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The New Vaccine for Babies: Influenza Vaccine
New vaccines are constantly being developed to help protect our children from diseases. One of the newer vaccines for young children is the influenza (flu) vaccine. The flu vaccine has, in fact, been used successfully for many years but recently health authorities began encouraging it for all babies from 6-23 months. This new recommendation resulted from studies showing that babies who received the flu vaccine were significantly less likely to develop the flu, ear infections, and pneumonia.

Do young children get the flu?
We often hear about the danger of the flu in the elderly, but children under age 5 have the second highest rate of serious illness and hospitalization for influenza. Each year 10–40% of children catch influenza and 1% need to be hospitalized. In older children and adults, influenza commonly causes fever, headache, body aches, runny nose, sore throat, and cough. In young children, influenza can also cause ear infection, sinus infection, croup, pneumonia, stomachache, vomiting, and diarrhea. Young children, the elderly, and people of all ages with chronic medical conditions are at greatest risk for becoming seriously ill with the flu.

How is the flu spread?
Influenza is a virus that is spread from person to person through the respiratory tract—the nose, throat and lungs. It is spread through droplets coughed or sneezed into the air, sharing food and drinks, kissing on the mouth, and passing germs on your hands. People with the flu are usually contagious from the day before the symptoms start until a week later. After being exposed to the flu, symptoms typically develop in 1-4 days.

How can I protect my children from the flu?
Be sure to follow basic hygiene measures to protect your children from the flu as well as other contagious illnesses:
  • If someone is sick with the flu or another contagious illness, ask them not to visit your baby. Remind them that your baby’s immune system is not fully developed and she’s more vulnerable to illnesses.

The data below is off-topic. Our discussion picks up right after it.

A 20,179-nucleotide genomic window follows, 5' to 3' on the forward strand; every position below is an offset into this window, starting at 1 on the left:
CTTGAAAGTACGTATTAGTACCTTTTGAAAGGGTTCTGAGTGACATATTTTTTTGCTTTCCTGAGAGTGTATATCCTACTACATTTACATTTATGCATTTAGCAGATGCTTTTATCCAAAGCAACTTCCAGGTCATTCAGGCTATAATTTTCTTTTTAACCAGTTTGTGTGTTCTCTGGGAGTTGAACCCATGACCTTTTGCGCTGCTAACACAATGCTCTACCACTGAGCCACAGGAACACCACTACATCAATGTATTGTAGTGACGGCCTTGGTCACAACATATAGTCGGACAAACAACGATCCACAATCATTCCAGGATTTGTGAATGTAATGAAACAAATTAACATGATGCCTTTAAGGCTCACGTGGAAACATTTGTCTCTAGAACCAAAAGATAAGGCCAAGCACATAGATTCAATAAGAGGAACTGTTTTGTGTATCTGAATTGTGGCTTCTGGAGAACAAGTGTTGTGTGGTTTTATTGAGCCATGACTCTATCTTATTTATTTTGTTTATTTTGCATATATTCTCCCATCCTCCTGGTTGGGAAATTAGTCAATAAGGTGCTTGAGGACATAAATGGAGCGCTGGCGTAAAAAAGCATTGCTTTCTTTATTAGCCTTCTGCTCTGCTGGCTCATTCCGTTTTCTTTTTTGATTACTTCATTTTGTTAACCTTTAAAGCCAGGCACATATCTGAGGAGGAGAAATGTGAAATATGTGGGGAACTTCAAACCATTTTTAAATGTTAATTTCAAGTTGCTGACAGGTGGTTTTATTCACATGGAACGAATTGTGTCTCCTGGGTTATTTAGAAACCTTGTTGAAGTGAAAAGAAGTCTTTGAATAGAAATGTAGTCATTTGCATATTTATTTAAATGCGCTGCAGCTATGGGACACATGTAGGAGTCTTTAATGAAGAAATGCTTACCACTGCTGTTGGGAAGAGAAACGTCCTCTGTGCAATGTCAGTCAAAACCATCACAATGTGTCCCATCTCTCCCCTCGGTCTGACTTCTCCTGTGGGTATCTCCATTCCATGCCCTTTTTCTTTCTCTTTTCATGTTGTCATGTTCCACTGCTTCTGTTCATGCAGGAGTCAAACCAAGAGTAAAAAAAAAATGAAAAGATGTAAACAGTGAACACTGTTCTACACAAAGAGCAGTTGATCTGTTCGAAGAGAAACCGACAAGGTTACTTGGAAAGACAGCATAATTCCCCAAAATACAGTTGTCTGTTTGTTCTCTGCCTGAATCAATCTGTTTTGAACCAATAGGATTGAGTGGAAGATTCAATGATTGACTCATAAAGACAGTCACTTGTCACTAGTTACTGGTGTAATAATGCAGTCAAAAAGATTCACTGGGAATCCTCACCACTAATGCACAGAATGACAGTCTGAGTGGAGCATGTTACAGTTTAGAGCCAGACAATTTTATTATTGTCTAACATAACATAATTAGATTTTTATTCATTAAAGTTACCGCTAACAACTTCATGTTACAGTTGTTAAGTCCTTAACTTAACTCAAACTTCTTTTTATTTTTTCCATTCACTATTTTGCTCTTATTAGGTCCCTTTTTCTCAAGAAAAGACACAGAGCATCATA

• Cover your mouth with your arm when you cough or sneeze. If you cover your mouth with your hand, germs get onto your hands. And if you don’t wash your hands right away, you spread germs to everything and everyone you touch.
  • Wash your hands frequently. Be sure to wash your hands after going to the bathroom and changing diapers, after wiping noses, and before preparing food and bottles.
  • Don’t smoke and don’t let other people smoke around your children, inside your home, or inside the car. Children exposed to smoke are at greater risk for respiratory illnesses such as colds and flu, ear infections, and asthma.
  • Don’t kiss your children on the mouth—kiss them on the forehead or cheek instead.
  • Don’t share food and drinks, give your baby food from your mouth, or put the baby’s pacifier in your mouth.
  • Don’t keep your children cooped up indoors all winter. Cold, fresh air does not cause colds and flu—it actually helps prevent them by blowing away the germs in the air. Ensure good ventilation indoors and take your children outdoors every day, if possible.
Ask your children’s doctor about the influenza vaccine. Since the flu usually strikes from December to March each year, children and adults should get their flu vaccines from late September through November. The new guidelines encourage flu vaccine for:
  • Healthy infants from 6 to 23 months of age
Flu vaccine is also recommended for:
  • Children over 6 months and adults who have chronic medical conditions (e.g., lung disease including asthma, heart disease, kidney disease, diabetes, cancer, sickle cell disease, and immune problems.)
  • Pregnant women who will be in the second or third trimester of pregnancy during the flu season.
  • Adults over 65 years of age
  • Family members and caregivers of infants, people with chronic medical conditions, and the elderly
The standard influenza vaccine is given by injection. The flu vaccine is considered 70–90% effective in preventing the flu. The first time young children receive the flu vaccine, they usually need two doses one month apart for immunity. Afterwards, only one dose of flu vaccine is needed each fall. A flu shot is needed every year because different types of flu arise each year and the vaccine is specifically designed to protect against the year’s flu strains. For the future, a new “intranasal” influenza vaccine is being developed. Instead of an injection, this new vaccine is squirted into the nose. The studies so far have shown that this vaccine is safe and effective.

You can’t catch the flu from the current flu vaccine—it is made from inactivated flu viruses that cannot cause illness with the flu. But there many other respiratory viruses that circulate during the flu season, and you and your children can still get sick from those. Remember to take all the precautions to help keep your children and your entire family healthy this winter.
Karen Sokal-Gutierrez M.D., M.P.H. Pediatrician